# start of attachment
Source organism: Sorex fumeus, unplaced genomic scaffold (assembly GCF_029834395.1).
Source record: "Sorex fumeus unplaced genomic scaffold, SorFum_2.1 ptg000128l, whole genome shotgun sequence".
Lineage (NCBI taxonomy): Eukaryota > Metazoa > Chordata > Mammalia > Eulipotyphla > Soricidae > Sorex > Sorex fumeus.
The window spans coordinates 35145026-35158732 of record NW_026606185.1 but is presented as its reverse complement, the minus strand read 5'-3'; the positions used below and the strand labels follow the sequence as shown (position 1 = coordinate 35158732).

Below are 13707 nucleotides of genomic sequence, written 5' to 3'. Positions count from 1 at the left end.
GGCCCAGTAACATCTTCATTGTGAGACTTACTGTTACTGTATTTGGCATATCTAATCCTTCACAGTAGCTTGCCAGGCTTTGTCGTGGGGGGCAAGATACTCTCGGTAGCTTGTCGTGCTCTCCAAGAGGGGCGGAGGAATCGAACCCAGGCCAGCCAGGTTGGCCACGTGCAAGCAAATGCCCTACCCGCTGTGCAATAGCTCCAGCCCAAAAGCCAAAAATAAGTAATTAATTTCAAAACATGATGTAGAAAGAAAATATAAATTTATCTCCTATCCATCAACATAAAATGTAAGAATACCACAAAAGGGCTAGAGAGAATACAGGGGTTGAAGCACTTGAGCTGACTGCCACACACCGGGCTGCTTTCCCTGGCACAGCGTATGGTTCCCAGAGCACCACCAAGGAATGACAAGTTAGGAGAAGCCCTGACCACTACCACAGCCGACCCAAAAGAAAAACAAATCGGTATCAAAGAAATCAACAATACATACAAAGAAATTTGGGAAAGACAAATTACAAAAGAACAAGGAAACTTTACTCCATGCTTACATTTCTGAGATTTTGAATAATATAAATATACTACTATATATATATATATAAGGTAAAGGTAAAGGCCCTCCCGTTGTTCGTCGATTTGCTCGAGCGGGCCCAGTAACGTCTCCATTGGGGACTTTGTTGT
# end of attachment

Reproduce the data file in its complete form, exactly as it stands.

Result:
Source organism: Sorex fumeus, unplaced genomic scaffold (assembly GCF_029834395.1).
Source record: "Sorex fumeus unplaced genomic scaffold, SorFum_2.1 ptg000128l, whole genome shotgun sequence".
Lineage (NCBI taxonomy): Eukaryota > Metazoa > Chordata > Mammalia > Eulipotyphla > Soricidae > Sorex > Sorex fumeus.
The window spans coordinates 35145026-35158732 of record NW_026606185.1 but is presented as its reverse complement, the minus strand read 5'-3'; the positions used below and the strand labels follow the sequence as shown (position 1 = coordinate 35158732).

Below are 13707 nucleotides of genomic sequence, written 5' to 3'. Positions count from 1 at the left end.
GGCCCAGTAACATCTTCATTGTGAGACTTACTGTTACTGTATTTGGCATATCTAATCCTTCACAGTAGCTTGCCAGGCTTTGTCGTGGGGGGCAAGATACTCTCGGTAGCTTGTCGTGCTCTCCAAGAGGGGCGGAGGAATCGAACCCAGGCCAGCCAGGTTGGCCACGTGCAAGCAAATGCCCTACCCGCTGTGCAATAGCTCCAGCCCAAAAGCCAAAAATAAGTAATTAATTTCAAAACATGATGTAGAAAGAAAATATAAATTTATCTCCTATCCATCAACATAAAATGTAAGAATACCACAAAAGGGCTAGAGAGAATACAGGGGTTGAAGCACTTGAGCTGACTGCCACACACCGGGCTGCTTTCCCTGGCACAGCGTATGGTTCCCAGAGCACCACCAAGGAATGACAAGTTAGGAGAAGCCCTGACCACTACCACAGCCGACCCAAAAGAAAAACAAATCGGTATCAAAGAAATCAACAATACATACAAAGAAATTTGGGAAAGACAAATTACAAAAGAACAAGGAAACTTTACTCCATGCTTACATTTCTGAGATTTTGAATAATATAAATATACTACTATATATATATATATAAGGTAAAGGTAAAGGCCCTCCCGTTGTTCGTCGATTTGCTCGAGCGGGCCCAGTAACGTCTCCATTGGGGACTTTGTTGT